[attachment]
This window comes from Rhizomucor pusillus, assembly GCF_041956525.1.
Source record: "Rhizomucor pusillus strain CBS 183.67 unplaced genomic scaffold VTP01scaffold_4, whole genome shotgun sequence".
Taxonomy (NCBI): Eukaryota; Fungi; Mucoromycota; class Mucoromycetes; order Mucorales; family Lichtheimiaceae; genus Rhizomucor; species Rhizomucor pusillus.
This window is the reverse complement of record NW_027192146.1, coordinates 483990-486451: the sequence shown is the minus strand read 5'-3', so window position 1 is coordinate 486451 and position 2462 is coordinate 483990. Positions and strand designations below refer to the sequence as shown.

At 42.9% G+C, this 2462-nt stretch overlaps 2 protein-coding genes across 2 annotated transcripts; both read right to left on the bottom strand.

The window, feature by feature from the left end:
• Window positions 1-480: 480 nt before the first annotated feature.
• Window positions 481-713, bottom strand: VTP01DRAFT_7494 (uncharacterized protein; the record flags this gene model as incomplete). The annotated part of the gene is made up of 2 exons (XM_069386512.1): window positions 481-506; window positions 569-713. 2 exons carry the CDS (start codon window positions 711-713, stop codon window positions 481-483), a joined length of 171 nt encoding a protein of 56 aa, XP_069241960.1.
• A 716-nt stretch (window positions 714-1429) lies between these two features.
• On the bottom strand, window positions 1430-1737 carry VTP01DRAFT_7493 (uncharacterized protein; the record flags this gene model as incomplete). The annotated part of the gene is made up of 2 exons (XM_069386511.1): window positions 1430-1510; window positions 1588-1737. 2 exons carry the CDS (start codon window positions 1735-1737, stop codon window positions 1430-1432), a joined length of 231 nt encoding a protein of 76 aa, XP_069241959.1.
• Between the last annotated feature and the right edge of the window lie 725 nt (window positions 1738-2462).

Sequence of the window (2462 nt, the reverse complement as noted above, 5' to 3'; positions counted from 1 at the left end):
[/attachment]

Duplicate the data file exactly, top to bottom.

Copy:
This window comes from Rhizomucor pusillus, assembly GCF_041956525.1.
Source record: "Rhizomucor pusillus strain CBS 183.67 unplaced genomic scaffold VTP01scaffold_4, whole genome shotgun sequence".
Taxonomy (NCBI): Eukaryota; Fungi; Mucoromycota; class Mucoromycetes; order Mucorales; family Lichtheimiaceae; genus Rhizomucor; species Rhizomucor pusillus.
This window is the reverse complement of record NW_027192146.1, coordinates 483990-486451: the sequence shown is the minus strand read 5'-3', so window position 1 is coordinate 486451 and position 2462 is coordinate 483990. Positions and strand designations below refer to the sequence as shown.

At 42.9% G+C, this 2462-nt stretch overlaps 2 protein-coding genes across 2 annotated transcripts; both read right to left on the bottom strand.

The window, feature by feature from the left end:
• Window positions 1-480: 480 nt before the first annotated feature.
• Window positions 481-713, bottom strand: VTP01DRAFT_7494 (uncharacterized protein; the record flags this gene model as incomplete). The annotated part of the gene is made up of 2 exons (XM_069386512.1): window positions 481-506; window positions 569-713. 2 exons carry the CDS (start codon window positions 711-713, stop codon window positions 481-483), a joined length of 171 nt encoding a protein of 56 aa, XP_069241960.1.
• A 716-nt stretch (window positions 714-1429) lies between these two features.
• On the bottom strand, window positions 1430-1737 carry VTP01DRAFT_7493 (uncharacterized protein; the record flags this gene model as incomplete). The annotated part of the gene is made up of 2 exons (XM_069386511.1): window positions 1430-1510; window positions 1588-1737. 2 exons carry the CDS (start codon window positions 1735-1737, stop codon window positions 1430-1432), a joined length of 231 nt encoding a protein of 76 aa, XP_069241959.1.
• Between the last annotated feature and the right edge of the window lie 725 nt (window positions 1738-2462).

Sequence of the window (2462 nt, the reverse complement as noted above, 5' to 3'; positions counted from 1 at the left end):